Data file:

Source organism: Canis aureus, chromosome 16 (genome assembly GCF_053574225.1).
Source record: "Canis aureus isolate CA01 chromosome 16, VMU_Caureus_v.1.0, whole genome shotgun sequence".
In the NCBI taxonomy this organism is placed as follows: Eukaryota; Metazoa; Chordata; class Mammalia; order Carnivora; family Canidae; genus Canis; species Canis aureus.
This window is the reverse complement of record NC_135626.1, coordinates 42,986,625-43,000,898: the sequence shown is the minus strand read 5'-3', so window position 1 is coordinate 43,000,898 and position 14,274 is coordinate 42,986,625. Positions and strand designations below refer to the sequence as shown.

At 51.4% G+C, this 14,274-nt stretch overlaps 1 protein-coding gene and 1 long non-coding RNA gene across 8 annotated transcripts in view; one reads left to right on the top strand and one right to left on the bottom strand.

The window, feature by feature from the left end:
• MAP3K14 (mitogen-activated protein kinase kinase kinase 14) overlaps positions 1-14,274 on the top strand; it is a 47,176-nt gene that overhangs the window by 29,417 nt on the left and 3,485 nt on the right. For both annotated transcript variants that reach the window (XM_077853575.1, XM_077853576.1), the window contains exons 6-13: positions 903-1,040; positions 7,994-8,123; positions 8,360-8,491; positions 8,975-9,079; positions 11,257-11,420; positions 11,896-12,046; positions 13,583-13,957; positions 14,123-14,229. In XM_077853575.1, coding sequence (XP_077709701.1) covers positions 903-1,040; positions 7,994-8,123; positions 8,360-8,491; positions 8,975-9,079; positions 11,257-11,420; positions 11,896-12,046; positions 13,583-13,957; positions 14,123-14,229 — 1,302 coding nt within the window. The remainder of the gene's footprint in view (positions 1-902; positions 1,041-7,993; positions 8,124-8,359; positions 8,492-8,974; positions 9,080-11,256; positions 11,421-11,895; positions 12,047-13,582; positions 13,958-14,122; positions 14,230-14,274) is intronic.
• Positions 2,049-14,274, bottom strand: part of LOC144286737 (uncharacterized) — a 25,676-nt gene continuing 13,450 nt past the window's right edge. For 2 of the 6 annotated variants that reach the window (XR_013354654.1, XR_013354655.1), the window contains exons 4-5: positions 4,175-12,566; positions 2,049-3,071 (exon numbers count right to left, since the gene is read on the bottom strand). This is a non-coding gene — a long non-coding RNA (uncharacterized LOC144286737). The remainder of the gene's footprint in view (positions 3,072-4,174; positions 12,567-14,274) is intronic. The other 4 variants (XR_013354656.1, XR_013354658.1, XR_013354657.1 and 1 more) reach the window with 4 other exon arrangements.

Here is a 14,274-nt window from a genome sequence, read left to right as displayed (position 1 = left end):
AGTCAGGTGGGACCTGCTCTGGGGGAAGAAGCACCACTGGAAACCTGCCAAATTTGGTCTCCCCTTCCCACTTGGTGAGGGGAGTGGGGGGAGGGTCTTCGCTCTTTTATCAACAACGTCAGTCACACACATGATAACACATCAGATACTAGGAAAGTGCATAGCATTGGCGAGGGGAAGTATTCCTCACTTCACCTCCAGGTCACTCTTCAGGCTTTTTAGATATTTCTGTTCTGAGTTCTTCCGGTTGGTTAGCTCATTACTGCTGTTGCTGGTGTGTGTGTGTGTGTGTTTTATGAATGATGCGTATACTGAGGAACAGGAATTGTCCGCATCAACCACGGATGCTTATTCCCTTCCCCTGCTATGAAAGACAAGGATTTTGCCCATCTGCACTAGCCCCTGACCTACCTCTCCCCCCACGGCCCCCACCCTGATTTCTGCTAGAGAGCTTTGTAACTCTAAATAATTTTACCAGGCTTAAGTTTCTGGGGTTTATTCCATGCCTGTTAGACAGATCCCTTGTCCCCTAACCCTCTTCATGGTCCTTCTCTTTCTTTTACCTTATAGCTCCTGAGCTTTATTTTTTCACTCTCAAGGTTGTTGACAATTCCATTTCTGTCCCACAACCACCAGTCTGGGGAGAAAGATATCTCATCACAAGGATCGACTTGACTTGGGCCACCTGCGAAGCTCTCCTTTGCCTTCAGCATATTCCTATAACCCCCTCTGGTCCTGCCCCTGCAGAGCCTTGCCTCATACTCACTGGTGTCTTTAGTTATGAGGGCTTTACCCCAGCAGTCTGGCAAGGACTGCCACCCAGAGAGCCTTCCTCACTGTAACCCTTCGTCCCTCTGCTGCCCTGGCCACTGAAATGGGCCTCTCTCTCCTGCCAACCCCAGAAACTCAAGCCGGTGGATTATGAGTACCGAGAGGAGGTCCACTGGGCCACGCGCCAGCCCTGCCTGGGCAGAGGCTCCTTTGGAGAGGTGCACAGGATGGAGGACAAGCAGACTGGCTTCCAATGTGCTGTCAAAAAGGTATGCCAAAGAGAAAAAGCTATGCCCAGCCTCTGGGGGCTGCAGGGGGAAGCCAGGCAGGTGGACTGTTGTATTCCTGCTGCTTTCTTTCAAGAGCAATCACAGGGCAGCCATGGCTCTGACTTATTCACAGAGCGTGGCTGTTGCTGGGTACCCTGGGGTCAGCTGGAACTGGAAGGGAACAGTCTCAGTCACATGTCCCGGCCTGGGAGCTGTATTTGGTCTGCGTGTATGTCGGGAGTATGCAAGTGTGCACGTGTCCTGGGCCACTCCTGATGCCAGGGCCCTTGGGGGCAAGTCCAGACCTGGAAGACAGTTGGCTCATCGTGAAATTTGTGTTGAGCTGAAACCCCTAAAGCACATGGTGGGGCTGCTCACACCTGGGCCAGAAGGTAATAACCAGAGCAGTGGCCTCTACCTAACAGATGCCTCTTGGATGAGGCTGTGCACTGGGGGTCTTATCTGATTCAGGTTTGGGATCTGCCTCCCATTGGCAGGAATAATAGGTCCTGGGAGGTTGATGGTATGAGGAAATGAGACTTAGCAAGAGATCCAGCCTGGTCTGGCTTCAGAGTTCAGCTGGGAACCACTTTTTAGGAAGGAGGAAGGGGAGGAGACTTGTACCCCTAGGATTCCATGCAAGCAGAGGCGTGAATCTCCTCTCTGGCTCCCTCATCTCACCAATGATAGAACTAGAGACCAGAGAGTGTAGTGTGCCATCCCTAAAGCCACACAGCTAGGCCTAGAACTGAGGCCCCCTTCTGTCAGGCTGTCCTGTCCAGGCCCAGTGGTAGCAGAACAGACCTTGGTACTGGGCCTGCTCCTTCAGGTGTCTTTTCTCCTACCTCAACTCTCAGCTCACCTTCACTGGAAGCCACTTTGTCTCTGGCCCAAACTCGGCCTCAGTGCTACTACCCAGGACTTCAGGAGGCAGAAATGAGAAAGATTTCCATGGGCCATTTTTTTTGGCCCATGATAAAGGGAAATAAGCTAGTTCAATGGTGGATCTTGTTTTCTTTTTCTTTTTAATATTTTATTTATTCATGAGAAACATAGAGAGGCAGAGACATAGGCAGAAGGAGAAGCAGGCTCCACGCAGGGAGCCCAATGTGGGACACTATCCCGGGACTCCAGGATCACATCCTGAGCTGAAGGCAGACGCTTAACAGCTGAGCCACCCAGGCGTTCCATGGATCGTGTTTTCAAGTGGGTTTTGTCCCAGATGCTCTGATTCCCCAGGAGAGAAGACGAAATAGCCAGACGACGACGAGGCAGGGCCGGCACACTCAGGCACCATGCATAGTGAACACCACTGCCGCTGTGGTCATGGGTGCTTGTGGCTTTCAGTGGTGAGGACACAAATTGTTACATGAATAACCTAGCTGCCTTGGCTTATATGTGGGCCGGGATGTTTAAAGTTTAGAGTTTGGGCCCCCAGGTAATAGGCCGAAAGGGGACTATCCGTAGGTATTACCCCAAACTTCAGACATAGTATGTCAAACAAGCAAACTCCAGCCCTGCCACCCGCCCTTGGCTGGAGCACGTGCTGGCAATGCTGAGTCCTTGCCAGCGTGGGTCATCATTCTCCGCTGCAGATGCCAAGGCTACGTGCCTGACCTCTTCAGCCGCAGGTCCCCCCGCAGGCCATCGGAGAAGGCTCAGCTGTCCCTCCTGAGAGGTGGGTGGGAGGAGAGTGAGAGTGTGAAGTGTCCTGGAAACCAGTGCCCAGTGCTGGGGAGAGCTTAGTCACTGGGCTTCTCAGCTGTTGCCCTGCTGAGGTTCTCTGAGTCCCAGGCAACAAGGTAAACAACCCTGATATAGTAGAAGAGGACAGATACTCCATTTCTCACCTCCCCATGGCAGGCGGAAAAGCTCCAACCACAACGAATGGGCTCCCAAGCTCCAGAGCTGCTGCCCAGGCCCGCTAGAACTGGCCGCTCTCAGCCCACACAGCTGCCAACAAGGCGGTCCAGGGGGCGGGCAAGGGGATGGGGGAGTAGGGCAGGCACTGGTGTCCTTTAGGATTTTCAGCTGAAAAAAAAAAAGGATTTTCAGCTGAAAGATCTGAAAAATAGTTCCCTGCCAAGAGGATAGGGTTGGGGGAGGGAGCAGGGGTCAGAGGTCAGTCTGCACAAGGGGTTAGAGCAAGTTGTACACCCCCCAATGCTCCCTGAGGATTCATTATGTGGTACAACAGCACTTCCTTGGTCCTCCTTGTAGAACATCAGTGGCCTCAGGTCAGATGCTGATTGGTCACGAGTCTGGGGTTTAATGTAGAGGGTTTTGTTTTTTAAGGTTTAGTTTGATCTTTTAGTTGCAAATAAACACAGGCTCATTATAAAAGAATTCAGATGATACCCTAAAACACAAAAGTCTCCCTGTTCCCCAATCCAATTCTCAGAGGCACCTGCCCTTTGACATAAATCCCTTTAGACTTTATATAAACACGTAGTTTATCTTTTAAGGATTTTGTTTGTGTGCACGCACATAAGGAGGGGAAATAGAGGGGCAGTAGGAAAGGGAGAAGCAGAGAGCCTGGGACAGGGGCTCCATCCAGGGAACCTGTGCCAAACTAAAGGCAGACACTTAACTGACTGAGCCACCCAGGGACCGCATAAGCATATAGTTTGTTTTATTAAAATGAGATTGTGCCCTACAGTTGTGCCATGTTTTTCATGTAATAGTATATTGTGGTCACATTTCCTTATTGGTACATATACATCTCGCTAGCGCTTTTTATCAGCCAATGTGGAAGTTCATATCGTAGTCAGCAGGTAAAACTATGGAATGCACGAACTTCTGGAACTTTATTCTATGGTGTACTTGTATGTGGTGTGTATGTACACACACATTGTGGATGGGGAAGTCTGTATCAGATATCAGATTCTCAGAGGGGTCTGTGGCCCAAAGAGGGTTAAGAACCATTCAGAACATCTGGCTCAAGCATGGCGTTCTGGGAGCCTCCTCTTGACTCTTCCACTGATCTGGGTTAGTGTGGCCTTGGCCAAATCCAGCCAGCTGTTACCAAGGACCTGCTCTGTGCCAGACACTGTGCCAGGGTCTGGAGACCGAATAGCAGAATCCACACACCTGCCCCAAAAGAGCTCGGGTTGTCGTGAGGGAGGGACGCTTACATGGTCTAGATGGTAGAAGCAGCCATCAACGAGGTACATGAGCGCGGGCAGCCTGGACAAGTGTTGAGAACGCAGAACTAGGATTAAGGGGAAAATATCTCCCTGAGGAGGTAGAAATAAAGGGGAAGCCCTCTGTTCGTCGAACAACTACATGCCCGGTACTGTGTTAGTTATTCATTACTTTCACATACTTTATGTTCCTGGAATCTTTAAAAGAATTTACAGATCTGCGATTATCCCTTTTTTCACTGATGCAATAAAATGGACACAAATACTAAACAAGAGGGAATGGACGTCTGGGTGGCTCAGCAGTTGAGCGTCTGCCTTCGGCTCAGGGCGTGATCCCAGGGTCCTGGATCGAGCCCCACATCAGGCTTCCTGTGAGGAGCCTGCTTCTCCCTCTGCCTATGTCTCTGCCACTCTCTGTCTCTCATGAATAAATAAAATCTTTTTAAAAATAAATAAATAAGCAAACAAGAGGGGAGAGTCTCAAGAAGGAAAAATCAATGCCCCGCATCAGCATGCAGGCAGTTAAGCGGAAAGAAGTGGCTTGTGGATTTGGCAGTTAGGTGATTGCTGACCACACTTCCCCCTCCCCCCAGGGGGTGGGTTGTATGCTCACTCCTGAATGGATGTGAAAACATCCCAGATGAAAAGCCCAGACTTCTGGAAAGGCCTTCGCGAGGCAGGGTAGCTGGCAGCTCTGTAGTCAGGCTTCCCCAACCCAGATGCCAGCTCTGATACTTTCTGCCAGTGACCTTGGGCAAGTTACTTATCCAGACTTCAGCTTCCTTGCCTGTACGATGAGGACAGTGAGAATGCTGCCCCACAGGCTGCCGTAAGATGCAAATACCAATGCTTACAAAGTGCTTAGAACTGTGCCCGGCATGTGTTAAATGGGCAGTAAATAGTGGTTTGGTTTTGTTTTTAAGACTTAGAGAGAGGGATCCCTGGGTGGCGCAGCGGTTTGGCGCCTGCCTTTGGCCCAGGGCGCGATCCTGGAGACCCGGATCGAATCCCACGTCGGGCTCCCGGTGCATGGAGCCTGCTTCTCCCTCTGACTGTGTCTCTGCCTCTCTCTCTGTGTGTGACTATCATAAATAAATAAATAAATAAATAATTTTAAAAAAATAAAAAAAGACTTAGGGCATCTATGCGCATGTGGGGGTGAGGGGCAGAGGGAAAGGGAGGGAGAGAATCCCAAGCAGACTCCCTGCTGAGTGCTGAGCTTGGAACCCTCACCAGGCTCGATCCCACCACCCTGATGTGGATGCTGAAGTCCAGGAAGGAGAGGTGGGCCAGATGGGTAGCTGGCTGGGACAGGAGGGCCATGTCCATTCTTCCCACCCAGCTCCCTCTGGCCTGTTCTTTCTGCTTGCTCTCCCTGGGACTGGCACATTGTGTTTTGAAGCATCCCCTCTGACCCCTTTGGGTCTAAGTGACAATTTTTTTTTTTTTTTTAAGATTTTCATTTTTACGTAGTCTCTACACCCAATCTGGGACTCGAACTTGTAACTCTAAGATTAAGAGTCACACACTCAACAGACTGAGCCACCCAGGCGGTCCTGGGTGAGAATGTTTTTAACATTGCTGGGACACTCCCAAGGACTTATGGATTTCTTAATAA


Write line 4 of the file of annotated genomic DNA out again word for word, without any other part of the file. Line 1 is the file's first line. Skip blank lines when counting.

This window is the reverse complement of record NC_135626.1, coordinates 42,986,625-43,000,898: the sequence shown is the minus strand read 5'-3', so window position 1 is coordinate 43,000,898 and position 14,274 is coordinate 42,986,625. Positions and strand designations below refer to the sequence as shown.